Skaters glide on ice

Figure skaters reflect on their journey in the rink

Matthew Yoshimoto

Frosty wind from her teammate’s spin brushes past then 7th grader Sophia Chen’s face as she begins to gain momentum on the ice for her next spin jump. After months of team training, off-ice practices and strength conditioning, her team competed in Ice Sports Industry Worlds in Minneapolis, Minnesota — Sophia’s first competition as a synchronized skater. 

“My feelings of skating have been very consistent since I started,” now senior Sophia said. “The exhilaration and joy I feel when I’m on the ice has honestly remained the same since when I first started the sport. There was just some connection I had to the ice, and I never wanted to step off as soon as I stepped onto it.”

When she was younger, Sophia recalls being envious of her friends who were allowed to host their birthday parties at the ice rink, often begging her parents to let her do the same. At 7 years old when she convinced her mom to sign her up for classes, she trained as a solo skater. 

However, Sophia endured an injury on her right foot that hindered her ability to do jumps with more than one rotation when she was 11 years old. Understanding that synchronized skating would be less physically demanding than the heightened pressure she faced as a solo skater, she decided to join a team in San Jose. Since synchronized skating places more emphasis on team elements, Sophia describes the change as “less of a challenge.”   

To improve her skating techniques, Sophia dedicates 16 hours per week practicing at the rink, a level of commitment that has steadily increased since the beginning of her skating journey. Being left-footed also presented various challenges with choreography when Sophia joined synchronized skating, as the sport is dominated by right-footed skaters. She had to relearn figure skating from the start, which she describes as a “difficult transition” since she had to force her body to rotate in opposite directions and spin on a different foot.

In addition to Sophia, junior Yvonne Chen (no relation) also enjoys figure skating every week. Yvonne practices at the Cupertino Ice Center recreationally, which she started in fifth grade after watching the U.S. Figure Skating Championships. In hopes of refining her moves, especially her spins, she originally practiced about four times a week, as she is “really passionate” about the sport. Now, since she is busier with school, she goes to the rink once a week.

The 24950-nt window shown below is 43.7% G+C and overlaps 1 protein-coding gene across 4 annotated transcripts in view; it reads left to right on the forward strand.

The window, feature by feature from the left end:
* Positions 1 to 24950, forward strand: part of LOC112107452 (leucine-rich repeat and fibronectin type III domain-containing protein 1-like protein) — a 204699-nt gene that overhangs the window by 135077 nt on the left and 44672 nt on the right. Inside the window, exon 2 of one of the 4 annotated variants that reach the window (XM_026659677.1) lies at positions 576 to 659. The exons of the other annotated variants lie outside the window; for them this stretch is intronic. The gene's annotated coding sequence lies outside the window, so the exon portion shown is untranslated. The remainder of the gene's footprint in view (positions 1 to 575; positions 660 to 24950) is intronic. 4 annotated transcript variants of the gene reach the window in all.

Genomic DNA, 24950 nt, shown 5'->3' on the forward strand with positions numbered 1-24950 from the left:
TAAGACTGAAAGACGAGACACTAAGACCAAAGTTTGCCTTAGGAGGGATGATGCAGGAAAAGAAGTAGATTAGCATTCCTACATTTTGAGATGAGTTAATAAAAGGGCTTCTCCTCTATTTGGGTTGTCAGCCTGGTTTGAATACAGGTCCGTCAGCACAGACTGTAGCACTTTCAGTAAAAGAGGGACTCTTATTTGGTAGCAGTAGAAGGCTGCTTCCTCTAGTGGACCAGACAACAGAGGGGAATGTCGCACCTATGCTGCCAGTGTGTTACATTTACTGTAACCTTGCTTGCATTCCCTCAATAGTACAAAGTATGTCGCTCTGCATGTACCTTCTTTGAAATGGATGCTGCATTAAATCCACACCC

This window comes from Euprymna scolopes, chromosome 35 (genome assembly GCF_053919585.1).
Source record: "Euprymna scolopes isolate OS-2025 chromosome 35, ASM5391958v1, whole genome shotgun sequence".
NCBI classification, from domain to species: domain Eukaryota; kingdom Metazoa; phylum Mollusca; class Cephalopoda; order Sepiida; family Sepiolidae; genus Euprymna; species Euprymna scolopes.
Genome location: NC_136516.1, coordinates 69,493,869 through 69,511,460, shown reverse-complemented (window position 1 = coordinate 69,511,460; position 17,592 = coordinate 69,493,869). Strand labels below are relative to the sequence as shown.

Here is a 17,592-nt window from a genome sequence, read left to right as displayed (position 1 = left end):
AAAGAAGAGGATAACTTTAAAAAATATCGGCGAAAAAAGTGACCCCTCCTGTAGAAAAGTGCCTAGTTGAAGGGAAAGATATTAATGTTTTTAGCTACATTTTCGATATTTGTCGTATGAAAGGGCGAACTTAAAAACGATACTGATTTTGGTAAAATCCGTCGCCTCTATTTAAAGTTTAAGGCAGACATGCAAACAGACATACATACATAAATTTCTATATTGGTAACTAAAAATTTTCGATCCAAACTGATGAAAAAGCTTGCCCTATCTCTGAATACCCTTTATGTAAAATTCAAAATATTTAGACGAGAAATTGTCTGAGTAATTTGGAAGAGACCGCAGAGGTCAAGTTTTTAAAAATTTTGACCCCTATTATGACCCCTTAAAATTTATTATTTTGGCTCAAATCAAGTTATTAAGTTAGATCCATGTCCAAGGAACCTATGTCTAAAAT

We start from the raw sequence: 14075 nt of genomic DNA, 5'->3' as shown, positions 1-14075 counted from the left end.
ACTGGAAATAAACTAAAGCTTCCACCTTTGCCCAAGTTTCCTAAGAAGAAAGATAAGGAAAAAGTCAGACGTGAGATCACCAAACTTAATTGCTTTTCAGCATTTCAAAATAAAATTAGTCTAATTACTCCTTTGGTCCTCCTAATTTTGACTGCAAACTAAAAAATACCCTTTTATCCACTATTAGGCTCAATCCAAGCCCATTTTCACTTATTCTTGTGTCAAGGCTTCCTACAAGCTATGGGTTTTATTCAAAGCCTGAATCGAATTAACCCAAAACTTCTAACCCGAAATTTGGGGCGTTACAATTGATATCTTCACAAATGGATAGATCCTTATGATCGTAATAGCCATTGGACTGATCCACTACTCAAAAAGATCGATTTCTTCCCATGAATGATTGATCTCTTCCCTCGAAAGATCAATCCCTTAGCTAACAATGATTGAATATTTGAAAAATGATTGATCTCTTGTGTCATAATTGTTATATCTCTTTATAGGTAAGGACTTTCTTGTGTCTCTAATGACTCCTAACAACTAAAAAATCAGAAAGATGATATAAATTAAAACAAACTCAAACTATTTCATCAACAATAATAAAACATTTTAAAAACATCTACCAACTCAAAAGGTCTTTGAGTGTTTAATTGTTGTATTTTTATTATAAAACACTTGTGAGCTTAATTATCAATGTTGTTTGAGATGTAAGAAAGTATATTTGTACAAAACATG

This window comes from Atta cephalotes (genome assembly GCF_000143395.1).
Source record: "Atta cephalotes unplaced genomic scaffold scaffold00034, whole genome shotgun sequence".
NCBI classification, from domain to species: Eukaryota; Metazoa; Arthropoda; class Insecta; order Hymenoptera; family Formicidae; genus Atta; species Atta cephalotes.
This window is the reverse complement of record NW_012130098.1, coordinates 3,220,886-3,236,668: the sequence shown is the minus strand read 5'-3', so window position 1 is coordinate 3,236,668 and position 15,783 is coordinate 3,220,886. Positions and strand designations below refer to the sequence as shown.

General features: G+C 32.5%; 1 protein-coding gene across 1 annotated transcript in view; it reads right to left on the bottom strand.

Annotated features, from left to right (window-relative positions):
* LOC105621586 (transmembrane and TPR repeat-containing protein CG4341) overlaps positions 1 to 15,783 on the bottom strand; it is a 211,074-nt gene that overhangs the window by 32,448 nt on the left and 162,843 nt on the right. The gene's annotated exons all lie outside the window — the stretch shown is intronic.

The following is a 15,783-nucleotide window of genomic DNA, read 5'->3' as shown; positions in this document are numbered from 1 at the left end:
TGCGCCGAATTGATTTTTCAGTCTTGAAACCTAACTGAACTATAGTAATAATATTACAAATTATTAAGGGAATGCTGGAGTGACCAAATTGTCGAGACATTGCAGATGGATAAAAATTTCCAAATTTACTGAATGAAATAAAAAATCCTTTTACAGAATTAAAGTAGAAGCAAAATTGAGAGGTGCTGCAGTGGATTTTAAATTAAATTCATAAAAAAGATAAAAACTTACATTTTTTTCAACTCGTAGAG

Graphic by Lillian Wang and Matthew Yoshimoto

“When you’re skating, the air, the wind, I like the feeling of being in the ice rink and being in the cold,” Yvonne said. “It’s really satisfying after you’re able to do a bunch of moves. Whenever I’m struggling with being able to get it right and then doing it perfectly, it’s a really nice feeling.”

Sophomore Jasmine Tjon agrees that mastering a skill is a “really big step” because it is often difficult to keep a positive mindset while practicing the same skill over and over. Since Tjon is a solo skater, she describes the differences between individual and team sports, sharing that it was “challenging to try to find how [she] could make [herself] not depend on others.” However, when she started figure skating in fifth grade, she immediately felt connected to the sport. 

“It is my way of expressing myself and releasing all my stress,” Tjon said. “When you’re moving around, you don’t really think — you are just moving. It’s not like walking [where] you have to put effort into taking steps — you [glide across the ice] with just one step.”

Tjon shares that seeing others on social media executing complex tricks makes her more intrigued to continue the sport. Likewise, Sophia mentions that figure skating was the first sport that she wanted to pursue.

“Synchronized skating is my passion,” Sophia said. “I’ve practically grown up with a lot of my teammates too, so I think our bond, the team camaraderie is very close. We all trust one another. Our coaches used to say, it doesn’t matter how good an individual skater is, you have to work together as a team. And I think the fact that my teammates and I trust each other both on and off the ice is basically the foundation of our success as a team.”